Europe South Asia Asia Pacific Americas Middle East Africa BBC Homepage World Service Education



Front Page

World

UK

UK Politics

Business

Sci/Tech

Health

Education

Sport

Entertainment

Talking Point
On Air
Feedback
Low Graphics
Help

Thursday, November 27, 1997 Published at 23:24 GMT


Sci/Tech

New step in fight against Aids

Experimental vaccine ten times more powerful than those available

An experimental Aids vaccine, 10 times as powerful as those already developed, has been produced by British scientists.

The vaccine, developed by scientists working at the Medical Research Council in London, works by stimulating the body's own defences against the Aids virus.

The trial of the new vaccine began two years ago when 30 volunteers, who were not at risk of Aids themselves, were given the vaccine in three separate injections over a period of six months.

They developed a powerful antibody response, showing that, as the researchers expected, the vaccine was stimulating the body's natural defences.

What pleased the scientists was that the response was ten times more powerful than had been achieved with other experimental vaccines.

That is because the vaccine had been mixed with certain chemicals designed to make it more potent.

When the vaccine was tried in animals, it protected them against infection with an Aids-type virus.

Now, doctors are hoping to mount a large-scale trial involving thousands of people at risk - perhaps in Africa.


[ image: Prof Weber: More optimistic about a vaccine]
Prof Weber: More optimistic about a vaccine
Professor John Weber of Imperial College School of Medicine said: "I'm much more optimistic about the possibility of a vaccine than I used to be, for a number of reasons.

"We understand what type of immune response we're going to need to generate to protect people against HIV infection. Secondly, we know better how to generate these immune responses with novel types of vaccine. And thirdly, we have now developed new chemicals which make more powerful immune responses."

Since the advent of Aids in 1981 research has been swift. In 1984, the virus which causes Aids was identified and two years later the drug AZT became the first of several which kept Aids at bay.

But in 1992 there was disappointment for researchers when the virus began to show resistance to the drugs.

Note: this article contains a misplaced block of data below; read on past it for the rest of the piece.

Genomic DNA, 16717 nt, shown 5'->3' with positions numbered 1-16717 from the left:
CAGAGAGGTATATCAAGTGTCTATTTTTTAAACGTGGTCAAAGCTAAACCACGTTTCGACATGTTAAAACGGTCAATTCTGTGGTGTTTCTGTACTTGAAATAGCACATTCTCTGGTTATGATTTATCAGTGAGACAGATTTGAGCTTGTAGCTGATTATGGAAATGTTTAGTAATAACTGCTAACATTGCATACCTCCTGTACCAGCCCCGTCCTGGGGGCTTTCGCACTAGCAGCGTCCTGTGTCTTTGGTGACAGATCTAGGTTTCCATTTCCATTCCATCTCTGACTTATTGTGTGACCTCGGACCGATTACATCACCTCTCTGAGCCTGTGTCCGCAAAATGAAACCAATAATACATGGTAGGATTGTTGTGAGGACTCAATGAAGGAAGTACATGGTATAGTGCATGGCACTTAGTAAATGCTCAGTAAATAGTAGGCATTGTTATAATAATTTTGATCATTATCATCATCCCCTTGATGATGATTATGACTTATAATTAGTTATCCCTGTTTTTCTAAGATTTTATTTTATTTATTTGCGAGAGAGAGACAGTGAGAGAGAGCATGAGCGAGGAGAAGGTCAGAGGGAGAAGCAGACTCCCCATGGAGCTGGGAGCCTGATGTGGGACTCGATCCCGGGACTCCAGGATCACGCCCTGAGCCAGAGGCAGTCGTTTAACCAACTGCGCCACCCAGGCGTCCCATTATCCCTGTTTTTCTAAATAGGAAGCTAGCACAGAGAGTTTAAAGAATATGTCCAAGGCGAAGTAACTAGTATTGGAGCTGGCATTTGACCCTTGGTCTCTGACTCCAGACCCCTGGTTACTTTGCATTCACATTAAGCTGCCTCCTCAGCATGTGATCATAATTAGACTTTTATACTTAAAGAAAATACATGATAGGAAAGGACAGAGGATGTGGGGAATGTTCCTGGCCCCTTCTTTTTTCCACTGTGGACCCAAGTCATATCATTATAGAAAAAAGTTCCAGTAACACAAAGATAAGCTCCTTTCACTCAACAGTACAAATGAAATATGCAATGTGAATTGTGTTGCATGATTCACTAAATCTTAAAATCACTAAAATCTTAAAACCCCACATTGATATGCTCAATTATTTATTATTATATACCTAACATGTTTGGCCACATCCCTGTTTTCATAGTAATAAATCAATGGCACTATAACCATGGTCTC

[ image: Combinations of drugs can help keep Aids at bay]
Combinations of drugs can help keep Aids at bay
Two years ago combinations of drugs were shown to work well and last year types of drugs known as protease inhibitors were found to be highly effective.

Researchers now say the challenge is to find out what combinations of drugs work and in what quantities.


[ image: Dr Peto: challenge to find correct drugs combination]
Dr Peto: challenge to find correct drugs combination
Dr Tim Peto of the Medical Research Council said: "The challenge is to do trials on different mixtures and find out how to give them, what order to give them in and how many to give at once."

In Britain, death rates from Aids are 30% down. There is still a long way to go but doctors believe Aids is at last showing promise of becoming a more manageable illness.





Advanced options | Search tips




Back to top | BBC News Home | BBC Homepage | ©


Sci/Tech Contents

Relevant Stories

27 Nov 97 | World
Aids epidemic is ravaging Africa

27 Nov 97 | World
HIV virus is more rampant than ever

26 Nov 97 | World
Aids epidemic far worse than thought





Internet Links

Medical Research Council

Aids Vaccine Evaluation Unit: University of Rochester

Avert: Aids Education and Research Trust


The BBC is not responsible for the content of external internet sites.




In this section

World's smallest transistor

Scientists join forces to study Arctic ozone

Mathematicians crack big puzzle

From Business
The growing threat of internet fraud

Who watches the pilots?

From Health
Cold 'cure' comes one step closer